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Jigsaw Vs Saber Saw | What are the Differences? Which One to Buy?

Large table saws and band saws are very useful for making long cuts or curve cuts in large pieces of wood. But smaller power saws help in more intimate and precise cuts. Two such saws are the Jigsaw and the Reciprocating Saw, which is also known as the Saber Saw. Both these hand tools are useful for professionals as well as DIYers. If you are looking to add either or both of these tools to your amazing collection, then you have to understand their basics, their capabilities, and even their differences. To help you out, we decided to make a simple Jigsaw vs Saber Saw comparison guide.

In this guide, we will lay out everything you need to know about a Jigsaw and a Saber Saw (a Reciprocating Saw). After going through this guide, we hope that you will be in a better position to make a buying decision.

What is a Jigsaw?

JIGSAW.If you are familiar with Band Saw, then it is the best tool to make curve cuts in wood. But the thing is it is a large stationary tool that occupies a significant place in your workshop.

Assume you need to make a quick and accurate curve cut in wood. You need something handheld and portable. The jigsaw is exactly that.

It is a handheld power tool that allows woodworkers to make the curve as well as straight cuts It has a thin blade that reciprocates back and forth or rather up and down. If you don’t have a band saw at your disposal, then a Jigsaw is an excellent alternative.

Sometimes, the portable Jig Saw is a better choice than a stationary Band Saw. If you are working on a large piece of wood, instead of wasting time setting up the band saw, you can use a handheld jig saw and finish the work.

Another situation where a Jigsaw is useful is if you want to cut in the center of the wood. The blade of the Jigsaw is exposed without any frame around it. you can plunge the blade through a hole and maneuver it in any shape or direction without disturbing the edges.

Jigsaws are available in two forms, corded electric and cordless battery-powered. Both these types have a trigger that controls the speed of the blade. Another important characteristic of a Jigsaw is the style of the grip. Some jig saws have an overhand grip while others have a barrel grip.

How to Use a Jigsaw?

Using a Jigsaw is very easy when compared to other portable or stationary power tools. Just place the workpiece (wood or any other material) on a table and make sure that the area you want to cut is not in contact with the table (it must be hanging in the air).

You can use clamps to secure the work material. If you want to make a curve cut, make use of masking tape at the edges of the design. Now, position the blade of the jigsaw close to the starting point (but not in contact) and start the tool.

Simply glide the jigsaw along with the design and make sure that the base of the jigsaw is flat to the surface of the wood. Always use two hands to operate a jigsaw.

If you are a beginner, you may find it difficult to follow the “guide” lines while using a jigsaw. So, we recommend you practice on a waste or non-work piece.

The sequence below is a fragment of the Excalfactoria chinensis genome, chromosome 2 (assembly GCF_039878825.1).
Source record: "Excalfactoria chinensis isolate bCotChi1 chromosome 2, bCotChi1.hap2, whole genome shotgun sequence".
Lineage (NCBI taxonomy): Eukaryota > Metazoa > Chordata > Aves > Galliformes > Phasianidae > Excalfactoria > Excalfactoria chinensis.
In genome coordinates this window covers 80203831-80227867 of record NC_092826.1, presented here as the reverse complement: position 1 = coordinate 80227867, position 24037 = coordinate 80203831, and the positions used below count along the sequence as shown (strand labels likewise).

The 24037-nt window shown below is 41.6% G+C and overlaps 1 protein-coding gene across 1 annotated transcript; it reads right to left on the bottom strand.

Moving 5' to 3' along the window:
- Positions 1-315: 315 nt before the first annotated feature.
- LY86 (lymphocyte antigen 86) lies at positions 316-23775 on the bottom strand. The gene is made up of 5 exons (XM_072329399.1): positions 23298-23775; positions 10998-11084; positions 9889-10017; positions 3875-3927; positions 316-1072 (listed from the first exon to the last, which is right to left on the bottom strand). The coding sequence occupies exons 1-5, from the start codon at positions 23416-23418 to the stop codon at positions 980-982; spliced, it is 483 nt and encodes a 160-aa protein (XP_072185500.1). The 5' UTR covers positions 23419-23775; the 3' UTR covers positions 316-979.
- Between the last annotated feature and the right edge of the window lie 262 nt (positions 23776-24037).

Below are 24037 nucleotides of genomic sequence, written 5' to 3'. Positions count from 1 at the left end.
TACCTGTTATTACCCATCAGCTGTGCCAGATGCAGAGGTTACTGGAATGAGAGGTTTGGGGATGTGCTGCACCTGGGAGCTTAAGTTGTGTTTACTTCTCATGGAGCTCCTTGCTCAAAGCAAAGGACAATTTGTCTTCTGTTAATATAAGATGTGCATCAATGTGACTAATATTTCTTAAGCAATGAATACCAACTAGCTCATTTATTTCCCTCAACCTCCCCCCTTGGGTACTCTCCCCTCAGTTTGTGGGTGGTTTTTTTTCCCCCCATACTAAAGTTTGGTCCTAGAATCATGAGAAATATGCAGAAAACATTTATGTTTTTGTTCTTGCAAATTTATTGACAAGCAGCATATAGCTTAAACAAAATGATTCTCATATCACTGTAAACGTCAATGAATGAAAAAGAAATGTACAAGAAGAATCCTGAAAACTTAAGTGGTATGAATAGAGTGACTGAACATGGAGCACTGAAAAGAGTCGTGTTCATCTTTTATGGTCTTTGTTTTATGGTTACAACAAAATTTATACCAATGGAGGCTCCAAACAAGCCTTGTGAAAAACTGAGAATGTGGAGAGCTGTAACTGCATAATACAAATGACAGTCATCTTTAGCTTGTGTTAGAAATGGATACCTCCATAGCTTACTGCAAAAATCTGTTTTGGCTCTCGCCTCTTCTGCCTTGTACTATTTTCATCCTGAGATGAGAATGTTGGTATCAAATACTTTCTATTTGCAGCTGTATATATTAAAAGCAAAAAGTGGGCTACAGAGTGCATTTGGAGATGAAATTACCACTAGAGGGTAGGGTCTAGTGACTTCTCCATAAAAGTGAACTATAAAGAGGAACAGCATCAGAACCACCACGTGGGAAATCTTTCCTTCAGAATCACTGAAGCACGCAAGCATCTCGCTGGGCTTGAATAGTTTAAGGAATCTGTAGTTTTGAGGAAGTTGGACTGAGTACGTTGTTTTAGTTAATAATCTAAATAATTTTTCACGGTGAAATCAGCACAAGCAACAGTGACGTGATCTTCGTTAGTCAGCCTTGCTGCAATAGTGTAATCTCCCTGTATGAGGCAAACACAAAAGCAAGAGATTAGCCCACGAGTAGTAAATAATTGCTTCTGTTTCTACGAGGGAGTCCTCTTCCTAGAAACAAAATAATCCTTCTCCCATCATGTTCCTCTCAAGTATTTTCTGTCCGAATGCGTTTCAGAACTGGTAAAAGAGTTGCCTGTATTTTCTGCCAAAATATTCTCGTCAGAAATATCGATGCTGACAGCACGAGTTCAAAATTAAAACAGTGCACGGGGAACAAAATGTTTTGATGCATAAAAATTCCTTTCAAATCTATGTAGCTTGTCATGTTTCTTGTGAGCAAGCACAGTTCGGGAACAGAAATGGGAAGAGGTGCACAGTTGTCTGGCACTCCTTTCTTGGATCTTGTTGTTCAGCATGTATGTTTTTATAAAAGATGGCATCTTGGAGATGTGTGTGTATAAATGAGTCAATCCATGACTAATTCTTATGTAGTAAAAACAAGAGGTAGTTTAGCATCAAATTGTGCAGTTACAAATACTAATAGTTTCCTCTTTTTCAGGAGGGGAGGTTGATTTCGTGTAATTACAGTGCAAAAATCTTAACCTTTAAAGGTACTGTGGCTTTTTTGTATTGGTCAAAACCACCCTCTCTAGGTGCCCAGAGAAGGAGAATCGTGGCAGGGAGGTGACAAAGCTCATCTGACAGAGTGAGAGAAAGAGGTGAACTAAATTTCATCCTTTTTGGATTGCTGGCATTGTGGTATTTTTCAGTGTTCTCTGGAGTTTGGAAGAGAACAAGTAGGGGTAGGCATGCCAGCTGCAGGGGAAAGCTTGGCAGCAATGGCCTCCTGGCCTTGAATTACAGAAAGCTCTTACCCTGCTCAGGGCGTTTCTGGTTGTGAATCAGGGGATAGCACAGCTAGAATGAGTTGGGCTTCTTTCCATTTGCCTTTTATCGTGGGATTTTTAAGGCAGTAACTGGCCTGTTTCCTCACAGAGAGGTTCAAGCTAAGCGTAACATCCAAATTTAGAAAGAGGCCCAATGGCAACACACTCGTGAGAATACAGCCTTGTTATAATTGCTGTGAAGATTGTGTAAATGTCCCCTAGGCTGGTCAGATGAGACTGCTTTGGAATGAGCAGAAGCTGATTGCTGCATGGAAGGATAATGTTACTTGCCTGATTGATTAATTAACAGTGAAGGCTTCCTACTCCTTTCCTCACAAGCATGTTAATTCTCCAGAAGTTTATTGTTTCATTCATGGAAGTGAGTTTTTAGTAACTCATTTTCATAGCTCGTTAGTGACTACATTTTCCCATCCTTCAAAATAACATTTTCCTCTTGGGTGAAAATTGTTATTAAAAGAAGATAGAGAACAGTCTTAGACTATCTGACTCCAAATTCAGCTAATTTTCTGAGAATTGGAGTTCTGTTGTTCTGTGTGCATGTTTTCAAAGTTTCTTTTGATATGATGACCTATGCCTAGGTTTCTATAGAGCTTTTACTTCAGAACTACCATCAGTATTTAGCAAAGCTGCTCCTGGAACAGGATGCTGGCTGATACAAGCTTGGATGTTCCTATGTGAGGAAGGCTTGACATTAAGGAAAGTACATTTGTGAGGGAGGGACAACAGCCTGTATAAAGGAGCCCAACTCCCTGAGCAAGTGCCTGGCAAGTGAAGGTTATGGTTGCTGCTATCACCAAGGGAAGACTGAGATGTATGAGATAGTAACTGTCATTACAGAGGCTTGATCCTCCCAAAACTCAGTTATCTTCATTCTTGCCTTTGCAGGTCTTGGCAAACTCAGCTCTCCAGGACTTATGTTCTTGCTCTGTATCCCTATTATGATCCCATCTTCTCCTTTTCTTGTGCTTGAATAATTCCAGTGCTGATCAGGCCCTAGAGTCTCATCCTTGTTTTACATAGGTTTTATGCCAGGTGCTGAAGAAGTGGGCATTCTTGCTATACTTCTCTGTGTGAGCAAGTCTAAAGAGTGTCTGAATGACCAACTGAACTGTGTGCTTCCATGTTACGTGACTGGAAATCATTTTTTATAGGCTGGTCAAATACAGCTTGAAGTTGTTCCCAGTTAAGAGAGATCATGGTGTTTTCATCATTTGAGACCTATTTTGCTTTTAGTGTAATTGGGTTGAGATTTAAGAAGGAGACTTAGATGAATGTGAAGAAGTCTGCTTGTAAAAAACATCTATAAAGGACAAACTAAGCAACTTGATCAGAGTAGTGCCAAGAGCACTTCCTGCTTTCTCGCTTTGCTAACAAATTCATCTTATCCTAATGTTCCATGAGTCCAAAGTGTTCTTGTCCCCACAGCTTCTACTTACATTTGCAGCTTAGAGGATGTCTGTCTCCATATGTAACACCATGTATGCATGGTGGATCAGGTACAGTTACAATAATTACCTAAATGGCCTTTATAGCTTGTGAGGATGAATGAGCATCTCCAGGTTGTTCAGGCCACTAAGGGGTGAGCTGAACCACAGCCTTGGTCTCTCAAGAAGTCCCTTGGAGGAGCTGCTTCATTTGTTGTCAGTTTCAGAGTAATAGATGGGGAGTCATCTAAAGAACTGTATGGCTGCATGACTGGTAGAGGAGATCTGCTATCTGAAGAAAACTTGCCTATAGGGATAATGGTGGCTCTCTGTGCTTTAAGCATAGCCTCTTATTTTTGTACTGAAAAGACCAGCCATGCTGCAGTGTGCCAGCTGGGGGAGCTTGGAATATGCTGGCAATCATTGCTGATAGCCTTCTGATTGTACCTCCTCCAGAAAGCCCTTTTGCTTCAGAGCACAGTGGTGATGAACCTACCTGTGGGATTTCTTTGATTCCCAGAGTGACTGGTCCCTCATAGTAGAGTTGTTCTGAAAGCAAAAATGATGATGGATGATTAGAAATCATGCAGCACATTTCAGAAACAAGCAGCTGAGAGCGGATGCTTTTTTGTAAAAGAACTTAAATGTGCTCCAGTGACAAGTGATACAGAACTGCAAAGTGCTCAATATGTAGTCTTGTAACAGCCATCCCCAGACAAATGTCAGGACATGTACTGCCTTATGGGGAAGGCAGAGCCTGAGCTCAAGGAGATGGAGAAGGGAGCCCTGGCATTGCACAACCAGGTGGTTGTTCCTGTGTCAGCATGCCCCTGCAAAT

Jigsaw Blades

Similar to other power saws, the blades of the jigsaw are easily replaceable. They are available in different lengths, tooth directions, tooth styles, and also TPI (Tooth Per Inch) count. You have to choose an appropriate blade depending on the material and smoothness of the cut (high TPI count means a smoother cut).

Most jigsaws nowadays have a T-Shank type blade. The top of the blade (the part that goes into the saw) has a T-Shape lock. The benefit of this lock mechanism is you can fit the blade without any special tool.

Pros Cons
Simple and easy to use Not suitable for demolition
Best for curved cuts and rounded cuts You need a table to operate the saw
Produces more precise cuts than other saws Not powerful
Relatively safe tool Slow and time-consuming
Make accurate cuts with practice
Versatile tool

What is a Saber Saw?

SABER SAWA Reciprocating Saw is another popular power tool. It is a handheld saw. The name “Reciprocating Saw” come from the fact that it can make cuts in a material by reciprocating movement of the blade i.e., the blade moves to and fro or back and forth.

As the blade is thin, long, flexible, and pointing, the Reciprocating Saw is sometimes known as Saber Saw (due to its resemblance to a sword).

The blade of the Saber Saw is long and thick. Also, the front part of the saber saw is quite exposed and this helps the blade to make cuts in any material. Hence, when Milwaukee Tools launched this tool, they marketed it as Sawzall (as in it saws all kinds of materials). But keep in mind that you need different kinds of blades to cut different materials.

A Saber Saw or a Reciprocating Saw is not the best tool for fine shaping or precision cuts. It is a demolition saw. You can use this saw to make rough and heavy-duty cuts in wood, metal, tiles, pipes, concrete, etc.

Hence, firefighters and police use Saber Saws in rescue operations to cut through walls, obstacles, or debris.

By changing the type of blade you fit the Saber Saw, you can use it for small, light-duty, or heavy-duty jobs. Apart from different types of blades, most Saber Saws also support various accessories that help in scaling, scalping, grating, cleaning, brushing, etc.

Similar to many portable power tools, most Saber Saws have variable speed trigger. So, you can control the speed of the blade by adjusting the amount of trigger you depress.

A Jigsaw a vertical saw, where you place the saw on a material with the blade facing down. The blade moves up and down to make the cut (hence a vertical saw).

But the saber saw is very versatile. You can use it in any orientation and direction, be it horizontal, vertical, overhead, etc.

Saber Saws are primarily electrical tools and they are available as Corded Electric and Cordless Battery Operated.

Pros Cons
Very versatile power saw Not suitable for smooth cuts or precision works
Can cut anything (acts as a demolition tool) Less accurate than the jigsaw
Very powerful tool
Comfortable to hold in hand
You don’t need a surface or table to operate it
Fast, efficient, and accurate
Use it horizontally, vertically, overhead, etc.

Jigsaw vs Saber Saw: Differences